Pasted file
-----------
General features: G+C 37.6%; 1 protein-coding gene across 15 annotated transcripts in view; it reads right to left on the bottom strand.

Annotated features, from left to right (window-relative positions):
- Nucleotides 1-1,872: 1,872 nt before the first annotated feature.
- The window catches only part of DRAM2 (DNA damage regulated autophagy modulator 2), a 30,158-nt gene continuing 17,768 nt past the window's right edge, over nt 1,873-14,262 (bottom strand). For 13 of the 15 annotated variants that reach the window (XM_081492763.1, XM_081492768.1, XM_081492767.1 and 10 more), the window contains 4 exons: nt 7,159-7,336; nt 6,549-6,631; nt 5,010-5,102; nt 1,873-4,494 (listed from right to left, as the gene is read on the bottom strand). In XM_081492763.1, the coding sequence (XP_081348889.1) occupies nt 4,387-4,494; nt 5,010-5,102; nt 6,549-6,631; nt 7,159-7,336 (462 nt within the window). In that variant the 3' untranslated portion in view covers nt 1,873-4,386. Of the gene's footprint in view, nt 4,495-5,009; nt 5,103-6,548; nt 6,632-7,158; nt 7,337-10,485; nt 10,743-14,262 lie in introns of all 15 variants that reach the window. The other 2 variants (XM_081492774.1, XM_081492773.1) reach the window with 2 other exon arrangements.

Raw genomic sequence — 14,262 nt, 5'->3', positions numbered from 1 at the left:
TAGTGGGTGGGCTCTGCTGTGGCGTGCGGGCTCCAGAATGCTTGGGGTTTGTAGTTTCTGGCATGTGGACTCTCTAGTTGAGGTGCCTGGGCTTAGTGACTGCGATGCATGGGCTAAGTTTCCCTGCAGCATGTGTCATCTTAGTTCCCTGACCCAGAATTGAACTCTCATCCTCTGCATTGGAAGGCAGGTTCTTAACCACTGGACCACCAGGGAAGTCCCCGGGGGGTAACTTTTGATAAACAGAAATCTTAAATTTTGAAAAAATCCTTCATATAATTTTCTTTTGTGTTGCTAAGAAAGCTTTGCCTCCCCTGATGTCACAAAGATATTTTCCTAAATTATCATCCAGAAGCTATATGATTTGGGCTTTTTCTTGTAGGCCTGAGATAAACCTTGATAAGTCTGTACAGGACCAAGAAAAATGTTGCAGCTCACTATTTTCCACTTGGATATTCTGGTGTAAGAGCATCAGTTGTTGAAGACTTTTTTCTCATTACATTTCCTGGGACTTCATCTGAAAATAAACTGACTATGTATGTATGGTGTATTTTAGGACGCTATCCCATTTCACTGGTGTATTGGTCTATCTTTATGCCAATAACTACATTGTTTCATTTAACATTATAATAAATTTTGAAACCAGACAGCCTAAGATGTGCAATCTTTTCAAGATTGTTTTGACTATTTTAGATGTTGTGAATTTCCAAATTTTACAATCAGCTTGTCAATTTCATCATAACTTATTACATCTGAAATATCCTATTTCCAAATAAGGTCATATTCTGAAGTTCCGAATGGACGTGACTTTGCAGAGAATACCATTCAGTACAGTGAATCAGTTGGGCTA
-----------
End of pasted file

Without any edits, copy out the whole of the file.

General features: G+C 37.6%; 1 protein-coding gene across 15 annotated transcripts in view; it reads right to left on the bottom strand.

Annotated features, from left to right (window-relative positions):
- Nucleotides 1-1,872: 1,872 nt before the first annotated feature.
- The window catches only part of DRAM2 (DNA damage regulated autophagy modulator 2), a 30,158-nt gene continuing 17,768 nt past the window's right edge, over nt 1,873-14,262 (bottom strand). For 13 of the 15 annotated variants that reach the window (XM_081492763.1, XM_081492768.1, XM_081492767.1 and 10 more), the window contains 4 exons: nt 7,159-7,336; nt 6,549-6,631; nt 5,010-5,102; nt 1,873-4,494 (listed from right to left, as the gene is read on the bottom strand). In XM_081492763.1, the coding sequence (XP_081348889.1) occupies nt 4,387-4,494; nt 5,010-5,102; nt 6,549-6,631; nt 7,159-7,336 (462 nt within the window). In that variant the 3' untranslated portion in view covers nt 1,873-4,386. Of the gene's footprint in view, nt 4,495-5,009; nt 5,103-6,548; nt 6,632-7,158; nt 7,337-10,485; nt 10,743-14,262 lie in introns of all 15 variants that reach the window. The other 2 variants (XM_081492774.1, XM_081492773.1) reach the window with 2 other exon arrangements.

Raw genomic sequence — 14,262 nt, 5'->3', positions numbered from 1 at the left:
TAGTGGGTGGGCTCTGCTGTGGCGTGCGGGCTCCAGAATGCTTGGGGTTTGTAGTTTCTGGCATGTGGACTCTCTAGTTGAGGTGCCTGGGCTTAGTGACTGCGATGCATGGGCTAAGTTTCCCTGCAGCATGTGTCATCTTAGTTCCCTGACCCAGAATTGAACTCTCATCCTCTGCATTGGAAGGCAGGTTCTTAACCACTGGACCACCAGGGAAGTCCCCGGGGGGTAACTTTTGATAAACAGAAATCTTAAATTTTGAAAAAATCCTTCATATAATTTTCTTTTGTGTTGCTAAGAAAGCTTTGCCTCCCCTGATGTCACAAAGATATTTTCCTAAATTATCATCCAGAAGCTATATGATTTGGGCTTTTTCTTGTAGGCCTGAGATAAACCTTGATAAGTCTGTACAGGACCAAGAAAAATGTTGCAGCTCACTATTTTCCACTTGGATATTCTGGTGTAAGAGCATCAGTTGTTGAAGACTTTTTTCTCATTACATTTCCTGGGACTTCATCTGAAAATAAACTGACTATGTATGTATGGTGTATTTTAGGACGCTATCCCATTTCACTGGTGTATTGGTCTATCTTTATGCCAATAACTACATTGTTTCATTTAACATTATAATAAATTTTGAAACCAGACAGCCTAAGATGTGCAATCTTTTCAAGATTGTTTTGACTATTTTAGATGTTGTGAATTTCCAAATTTTACAATCAGCTTGTCAATTTCATCATAACTTATTACATCTGAAATATCCTATTTCCAAATAAGGTCATATTCTGAAGTTCCGAATGGACGTGACTTTGCAGAGAATACCATTCAGTACAGTGAATCAGTTGGGCTA